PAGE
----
A government program designed to ensure licensed venues across New South Wales comply with liquor regulation is failing to target the industry’s worst repeat offenders.
The state’s leading alcohol policy coalition says the pubs and clubs three strikes scheme is not having any impact on non-compliant licensed premises because it contains too many loopholes. This has enabled some prominent venues to continue to put at risk the safety of patrons and local communities.
As originally designed, the New South Wales ‘Three Strikes’ disciplinary scheme is a deterrence system whereby prescribed non-compliance offences, such as allowing intoxication and drug use on premises, were to be met with an escalating series of penalties for licensees.
In its submission to the review of the Three Strikes disciplinary scheme, the NSW and ACT Alcohol Policy Alliance (NAAPA) says while it supports the concept of this legislation, an absence of swift and certain enforcement has meant the scheme has fallen well short of its objectives.
NAAPA spokesperson and community advocate Tony Brown says that the failure to push for strikes against some problematic venues, a lack of transparency, and inconsistency in the scheme’s administration has meant it is not serving the public’s interest in preventing alcohol-related harm.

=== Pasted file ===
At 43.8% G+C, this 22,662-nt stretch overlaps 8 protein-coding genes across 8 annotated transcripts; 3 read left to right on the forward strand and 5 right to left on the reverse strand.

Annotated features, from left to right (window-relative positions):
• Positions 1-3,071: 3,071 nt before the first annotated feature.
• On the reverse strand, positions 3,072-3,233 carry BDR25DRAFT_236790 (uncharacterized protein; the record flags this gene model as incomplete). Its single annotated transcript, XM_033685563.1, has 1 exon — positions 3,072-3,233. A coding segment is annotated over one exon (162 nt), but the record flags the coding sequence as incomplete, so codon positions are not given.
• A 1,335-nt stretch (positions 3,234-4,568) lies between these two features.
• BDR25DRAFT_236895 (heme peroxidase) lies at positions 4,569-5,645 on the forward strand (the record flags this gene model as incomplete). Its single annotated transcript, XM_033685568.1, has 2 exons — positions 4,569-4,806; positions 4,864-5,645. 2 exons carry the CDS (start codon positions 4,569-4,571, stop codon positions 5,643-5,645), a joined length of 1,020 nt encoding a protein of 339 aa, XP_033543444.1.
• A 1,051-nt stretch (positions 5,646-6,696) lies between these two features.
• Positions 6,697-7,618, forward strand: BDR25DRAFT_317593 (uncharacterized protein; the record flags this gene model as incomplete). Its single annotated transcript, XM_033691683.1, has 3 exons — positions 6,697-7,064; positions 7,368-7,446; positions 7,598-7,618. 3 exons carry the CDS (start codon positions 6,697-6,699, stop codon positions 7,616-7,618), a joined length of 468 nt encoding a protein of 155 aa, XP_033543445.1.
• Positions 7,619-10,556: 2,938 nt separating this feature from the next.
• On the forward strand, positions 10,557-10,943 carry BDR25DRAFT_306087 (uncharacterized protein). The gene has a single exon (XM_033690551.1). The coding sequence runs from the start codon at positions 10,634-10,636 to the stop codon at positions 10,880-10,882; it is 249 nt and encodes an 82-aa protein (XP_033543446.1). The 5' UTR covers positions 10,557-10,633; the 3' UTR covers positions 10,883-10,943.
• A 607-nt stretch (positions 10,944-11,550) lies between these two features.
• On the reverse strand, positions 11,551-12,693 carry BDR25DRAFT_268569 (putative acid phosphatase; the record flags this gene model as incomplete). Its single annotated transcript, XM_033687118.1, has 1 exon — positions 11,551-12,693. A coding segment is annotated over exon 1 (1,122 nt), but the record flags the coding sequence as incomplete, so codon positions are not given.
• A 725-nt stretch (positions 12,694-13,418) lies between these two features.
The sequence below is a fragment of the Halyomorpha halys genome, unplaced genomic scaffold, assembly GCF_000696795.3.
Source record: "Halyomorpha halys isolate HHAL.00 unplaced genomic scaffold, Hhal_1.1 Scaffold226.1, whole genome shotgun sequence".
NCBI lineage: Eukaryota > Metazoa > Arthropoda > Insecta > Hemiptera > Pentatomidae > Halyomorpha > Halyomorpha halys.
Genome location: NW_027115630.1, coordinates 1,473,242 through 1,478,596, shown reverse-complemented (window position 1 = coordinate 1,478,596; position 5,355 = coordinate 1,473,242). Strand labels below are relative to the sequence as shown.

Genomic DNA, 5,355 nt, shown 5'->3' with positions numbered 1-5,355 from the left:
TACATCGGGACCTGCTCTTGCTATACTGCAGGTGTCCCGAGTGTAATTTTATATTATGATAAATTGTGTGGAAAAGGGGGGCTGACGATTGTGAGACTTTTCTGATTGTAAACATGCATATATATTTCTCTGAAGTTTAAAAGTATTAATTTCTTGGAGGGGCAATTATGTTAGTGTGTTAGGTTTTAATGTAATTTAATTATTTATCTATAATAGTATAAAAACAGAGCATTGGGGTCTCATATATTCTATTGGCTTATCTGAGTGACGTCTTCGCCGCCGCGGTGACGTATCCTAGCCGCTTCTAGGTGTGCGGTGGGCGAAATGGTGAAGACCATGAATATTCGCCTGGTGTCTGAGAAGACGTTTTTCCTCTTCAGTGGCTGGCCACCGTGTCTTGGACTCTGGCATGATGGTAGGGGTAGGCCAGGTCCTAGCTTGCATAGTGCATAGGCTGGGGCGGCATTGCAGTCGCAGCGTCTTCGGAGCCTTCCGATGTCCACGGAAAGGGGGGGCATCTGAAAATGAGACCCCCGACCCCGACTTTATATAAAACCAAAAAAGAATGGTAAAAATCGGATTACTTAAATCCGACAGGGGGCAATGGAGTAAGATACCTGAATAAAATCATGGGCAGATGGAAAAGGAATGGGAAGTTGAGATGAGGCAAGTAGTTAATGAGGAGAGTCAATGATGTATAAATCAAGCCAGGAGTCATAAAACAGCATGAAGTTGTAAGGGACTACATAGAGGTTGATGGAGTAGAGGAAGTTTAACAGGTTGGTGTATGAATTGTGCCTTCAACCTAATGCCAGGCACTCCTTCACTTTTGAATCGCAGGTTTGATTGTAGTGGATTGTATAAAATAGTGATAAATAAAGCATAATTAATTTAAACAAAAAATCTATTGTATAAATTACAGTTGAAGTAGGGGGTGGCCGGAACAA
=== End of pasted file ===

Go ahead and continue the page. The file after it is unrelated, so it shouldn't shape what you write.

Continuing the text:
“Three strikes and you’re out. That’s what the scheme promised – a simple and effective tool to ensure that licensees comply with liquor regulations and take seriously their obligations under the law to ensure patrons and the wider community are not put at risk. But that’s not what’s happening,” Mr Brown said.
Mr Brown says there is ample evidence from both the NSW Police Computerised Operational Policing (COPS) data and the New South Wales violent venue lists that some licensees were avoiding automatic strikes, despite clear breaches of the Liquor Act.
In a private citizen submission to the review of the Three Strikes disciplinary scheme, Mr Brown also outlines cases in which strikes have ‘disappeared’ after proprietors of venues threatened with a strike conviction have simply removed licensees or managers and employed a new person in their place, as well as premises collecting multiple records of offensive conduct without ever incurring a strike.
Mr Brown says the scheme’s failure is best exemplified by two high-risk late trading venues.
“The Ivy and Macarthur Tavern stand as a damning indictment of the Three Strikes scheme. Two of the state’s most violent premises have both accrued a substantial number of alcohol-related incidents in recent years. Yet, inexplicably neither venue has ever received an ‘automatic’ first strike,” Mr Brown said.
While calling for a strengthening of the manner in which the scheme is enforced and administered NAAPA has called on the New South Wales Government to ensure that the Three Strikes review does not distract from the two-year statutory review of the liquor laws introduced to the Sydney CBD, which is due this month.